A career in the tech industry has always been in the cards for me. While working towards my Masters in Electrical Engineering, I took an internship to work on an exciting prototype of low-power, wireless irrigation automation.
This opened my eyes to how thrilling it can be to work on building something novel while also getting to see tangible results was incredibly rewarding.
Uplifting women in tech
Throughout my career, I’ve learned that the support we need as women in the tech space evolves in tandem with our growth trajectory. Our needs change as we mature and progress through our professional lives, and companies looking to uplift their female employees must take note.
Recent graduates, for example, might benefit the most from having access to the same meaningful mentorship opportunities as their male counterparts. Further down the line, employees returning from maternity leave will benefit more from the grace and opportunity to resume their career trajectory at the same pace. For example, when hr processes dictate that a certain promotion should take a year, returning mothers should be given the opportunity to demonstrate that they deserve it on a shorter timeline, such as six months. This would be a testament to the support returning mothers receive from their organization.
Outrider has helped to develop my career by always giving me the opportunity to try something new. For example, when I decided to make the move from the embedded space into robotic controls, Outrider gave me full autonomy to lead several projects in that domain.
Flash forward a few years, and my curiosity in robotics perception had grown even more. Once again, I was encouraged to learn and evolve in that space while continuing to lead projects I was passionate about. Working at Outrider has given me the chance to explore new areas that interest me, and turn that enthusiasm into tangible results.
Words of advice
As I reflect on the support I’ve received throughout my career, I’d like to pay it forward and offer young women looking to navigate the tech industry some pieces of advice:
Apply for jobs – even if you don’t tick all the boxes! Prepare for it and practice tirelessly. No matter how well you know a topic, interview nerves will take hold. So, be sure to rehearse so you’re able to express yourself how you want to. For software engineers, there can be a coding portion of the interview process, so practice the coding questions under a time constraint.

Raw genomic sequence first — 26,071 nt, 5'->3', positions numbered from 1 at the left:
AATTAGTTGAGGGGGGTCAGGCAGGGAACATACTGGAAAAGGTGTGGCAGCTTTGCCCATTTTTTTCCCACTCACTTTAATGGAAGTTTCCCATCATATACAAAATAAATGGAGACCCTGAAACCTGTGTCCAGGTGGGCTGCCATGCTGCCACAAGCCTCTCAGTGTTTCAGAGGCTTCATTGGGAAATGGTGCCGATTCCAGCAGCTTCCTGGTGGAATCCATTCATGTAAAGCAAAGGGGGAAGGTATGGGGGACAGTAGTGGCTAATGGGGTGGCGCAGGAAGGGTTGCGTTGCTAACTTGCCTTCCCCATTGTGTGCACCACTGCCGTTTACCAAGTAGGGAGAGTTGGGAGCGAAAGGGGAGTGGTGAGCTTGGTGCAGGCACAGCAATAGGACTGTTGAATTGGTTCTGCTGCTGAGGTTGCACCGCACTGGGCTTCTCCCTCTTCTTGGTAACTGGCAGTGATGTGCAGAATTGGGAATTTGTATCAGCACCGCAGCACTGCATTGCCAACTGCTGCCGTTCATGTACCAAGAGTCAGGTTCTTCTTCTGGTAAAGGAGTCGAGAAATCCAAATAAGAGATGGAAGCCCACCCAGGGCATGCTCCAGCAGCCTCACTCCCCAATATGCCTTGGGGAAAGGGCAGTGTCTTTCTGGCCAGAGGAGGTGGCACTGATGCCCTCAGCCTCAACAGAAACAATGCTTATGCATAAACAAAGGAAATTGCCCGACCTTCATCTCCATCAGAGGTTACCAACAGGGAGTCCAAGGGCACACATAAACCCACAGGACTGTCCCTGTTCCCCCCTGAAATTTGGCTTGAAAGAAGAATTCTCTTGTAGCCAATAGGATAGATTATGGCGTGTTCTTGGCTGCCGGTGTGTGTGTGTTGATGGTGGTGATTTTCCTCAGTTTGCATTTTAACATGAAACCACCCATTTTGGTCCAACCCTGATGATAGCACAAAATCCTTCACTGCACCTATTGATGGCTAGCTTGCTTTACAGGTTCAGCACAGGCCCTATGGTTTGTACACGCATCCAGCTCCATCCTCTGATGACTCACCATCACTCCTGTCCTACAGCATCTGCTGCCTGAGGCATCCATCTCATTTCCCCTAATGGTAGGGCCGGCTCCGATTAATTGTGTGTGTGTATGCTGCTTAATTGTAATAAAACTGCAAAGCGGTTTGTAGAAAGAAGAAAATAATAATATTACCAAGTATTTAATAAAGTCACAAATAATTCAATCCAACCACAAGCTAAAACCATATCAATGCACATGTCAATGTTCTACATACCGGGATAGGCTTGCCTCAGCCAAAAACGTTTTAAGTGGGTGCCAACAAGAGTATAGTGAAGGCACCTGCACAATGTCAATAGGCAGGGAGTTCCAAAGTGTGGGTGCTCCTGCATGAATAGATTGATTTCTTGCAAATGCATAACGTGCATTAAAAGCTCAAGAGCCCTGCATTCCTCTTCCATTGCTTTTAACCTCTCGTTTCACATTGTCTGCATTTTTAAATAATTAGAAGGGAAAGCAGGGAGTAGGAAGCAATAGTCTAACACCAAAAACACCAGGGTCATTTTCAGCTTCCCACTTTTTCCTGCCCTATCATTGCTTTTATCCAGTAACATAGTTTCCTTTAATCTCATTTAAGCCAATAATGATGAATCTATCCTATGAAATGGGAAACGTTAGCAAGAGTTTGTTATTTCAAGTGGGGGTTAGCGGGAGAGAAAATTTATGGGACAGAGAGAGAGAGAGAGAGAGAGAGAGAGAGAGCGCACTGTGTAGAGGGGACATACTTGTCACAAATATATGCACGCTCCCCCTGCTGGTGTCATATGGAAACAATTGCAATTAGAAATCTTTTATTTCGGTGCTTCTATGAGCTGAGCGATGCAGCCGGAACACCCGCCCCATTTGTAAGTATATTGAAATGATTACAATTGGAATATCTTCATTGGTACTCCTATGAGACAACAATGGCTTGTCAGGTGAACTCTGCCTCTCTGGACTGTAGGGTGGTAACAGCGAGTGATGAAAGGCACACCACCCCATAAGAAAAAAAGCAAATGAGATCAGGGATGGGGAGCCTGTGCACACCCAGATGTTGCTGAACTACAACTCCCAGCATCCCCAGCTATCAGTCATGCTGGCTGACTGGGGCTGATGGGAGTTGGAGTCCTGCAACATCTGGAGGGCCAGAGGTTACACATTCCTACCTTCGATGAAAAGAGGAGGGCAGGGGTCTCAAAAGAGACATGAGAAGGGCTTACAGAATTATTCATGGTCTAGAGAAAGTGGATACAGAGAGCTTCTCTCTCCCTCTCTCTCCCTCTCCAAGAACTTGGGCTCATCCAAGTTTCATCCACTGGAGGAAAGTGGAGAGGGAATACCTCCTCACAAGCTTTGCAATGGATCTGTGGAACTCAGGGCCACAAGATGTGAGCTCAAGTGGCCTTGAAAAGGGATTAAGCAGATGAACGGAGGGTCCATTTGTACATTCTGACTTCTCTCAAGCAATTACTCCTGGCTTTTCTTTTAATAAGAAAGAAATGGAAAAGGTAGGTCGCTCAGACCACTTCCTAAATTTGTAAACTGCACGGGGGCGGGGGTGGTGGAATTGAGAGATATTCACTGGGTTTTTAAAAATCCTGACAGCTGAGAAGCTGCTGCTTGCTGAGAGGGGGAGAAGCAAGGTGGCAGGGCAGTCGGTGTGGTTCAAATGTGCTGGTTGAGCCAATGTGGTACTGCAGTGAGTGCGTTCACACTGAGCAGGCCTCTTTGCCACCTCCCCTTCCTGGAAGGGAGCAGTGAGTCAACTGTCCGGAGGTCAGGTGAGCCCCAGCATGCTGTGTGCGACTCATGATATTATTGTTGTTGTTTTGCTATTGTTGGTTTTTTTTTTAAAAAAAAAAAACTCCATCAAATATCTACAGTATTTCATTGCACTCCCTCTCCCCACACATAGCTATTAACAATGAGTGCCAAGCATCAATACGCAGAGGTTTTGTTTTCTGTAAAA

Getting the answer 100% right is only a bonus. Don’t be afraid to say you don’t know something. It’s better to be honest than to give a subpar answer. In that same vein, don’t shy away from asking clarifying questions. Break down a problem into sizable chunks and think out loud. Interviewers are looking to see how you process logic, operate under pressure, and think on your feet.
Unfortunately, doubting yourself and dealing with imposter syndrome is part and parcel of navigating this industry as a woman. I doubt myself all the time, even at this point in my career!
Working in engineering, there’s no shortage of technical debate. People tend to be ruthless about expressing their opinions and showing off how much they know because everyone wants to be the expert in the room. I once witnessed a co-worker ask a manager a question, then an hour later boast to another team about how obvious the answer was. When you’re surrounded by ego like that, it’s nearly impossible not to doubt yourself, especially when gender dynamics are tossed into the mix.
While there’s no magic wand to wave away self-doubt, you can chip away at it by seeing and acknowledging the impact of your work. You have a right to be proud of your accomplishments, so be sure you’re adequately patting yourself on the back – even for the small wins! You’d be surprised at how positive reinforcement can improve your self-perception.
If you feel as though you’re being treated differently from your male peers, don’t let it impede your ability to do your job. Never miss an opportunity to shoulder more responsibilities or take on a challenge. By continuing to do your best work, no matter what the world throws at you, the respect will soon fall in line.
About Tessa Ronan
Tessa is a Senior Perception Engineer at Outrider, where she applies deep learning to detecting trailers and their features within the distribution yard. She has also worked on the Motion Planning and Controls team developing embedded and controls software for the Outrider System. Previously, she was the firmware lead at Cypress Semiconductor working on its next-gen automotive Bluetooth low-energy (BLE) chip. She holds an MEng in Electronic Systems and a gold medal from her BSc in Applied Physics from Dublin City University. She has been awarded several prestigious international scholarships, such as the Naughton Research Scholarship at Notre Dame University and the San Jose Dublin Sister City Scholarship.